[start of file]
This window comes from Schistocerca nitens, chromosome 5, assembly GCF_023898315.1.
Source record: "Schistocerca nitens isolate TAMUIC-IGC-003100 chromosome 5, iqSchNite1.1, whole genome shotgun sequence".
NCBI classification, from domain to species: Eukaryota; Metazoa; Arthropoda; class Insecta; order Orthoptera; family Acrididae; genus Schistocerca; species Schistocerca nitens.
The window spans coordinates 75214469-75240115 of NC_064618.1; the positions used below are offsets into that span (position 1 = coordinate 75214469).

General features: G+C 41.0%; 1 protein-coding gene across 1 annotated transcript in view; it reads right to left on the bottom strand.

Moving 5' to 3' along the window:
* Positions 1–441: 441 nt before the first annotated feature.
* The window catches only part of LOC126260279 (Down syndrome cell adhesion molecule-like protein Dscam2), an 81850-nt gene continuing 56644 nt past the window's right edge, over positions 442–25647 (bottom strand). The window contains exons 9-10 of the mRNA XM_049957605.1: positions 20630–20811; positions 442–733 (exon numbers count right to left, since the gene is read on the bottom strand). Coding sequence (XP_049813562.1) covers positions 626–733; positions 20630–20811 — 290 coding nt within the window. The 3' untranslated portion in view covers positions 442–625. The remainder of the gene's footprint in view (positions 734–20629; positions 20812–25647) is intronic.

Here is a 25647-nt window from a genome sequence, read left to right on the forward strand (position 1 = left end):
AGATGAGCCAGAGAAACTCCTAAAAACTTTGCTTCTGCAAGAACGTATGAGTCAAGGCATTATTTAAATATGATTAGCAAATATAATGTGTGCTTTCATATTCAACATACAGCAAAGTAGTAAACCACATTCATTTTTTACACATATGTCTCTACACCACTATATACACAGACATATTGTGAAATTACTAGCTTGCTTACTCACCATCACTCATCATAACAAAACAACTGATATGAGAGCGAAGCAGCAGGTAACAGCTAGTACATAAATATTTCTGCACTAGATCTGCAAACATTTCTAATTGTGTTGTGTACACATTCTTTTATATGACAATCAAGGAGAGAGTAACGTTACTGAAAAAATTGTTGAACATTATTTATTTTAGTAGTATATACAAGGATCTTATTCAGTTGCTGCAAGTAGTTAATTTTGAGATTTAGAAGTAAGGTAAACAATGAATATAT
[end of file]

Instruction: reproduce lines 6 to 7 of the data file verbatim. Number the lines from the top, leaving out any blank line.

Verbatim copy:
Moving 5' to 3' along the window:
* Positions 1–441: 441 nt before the first annotated feature.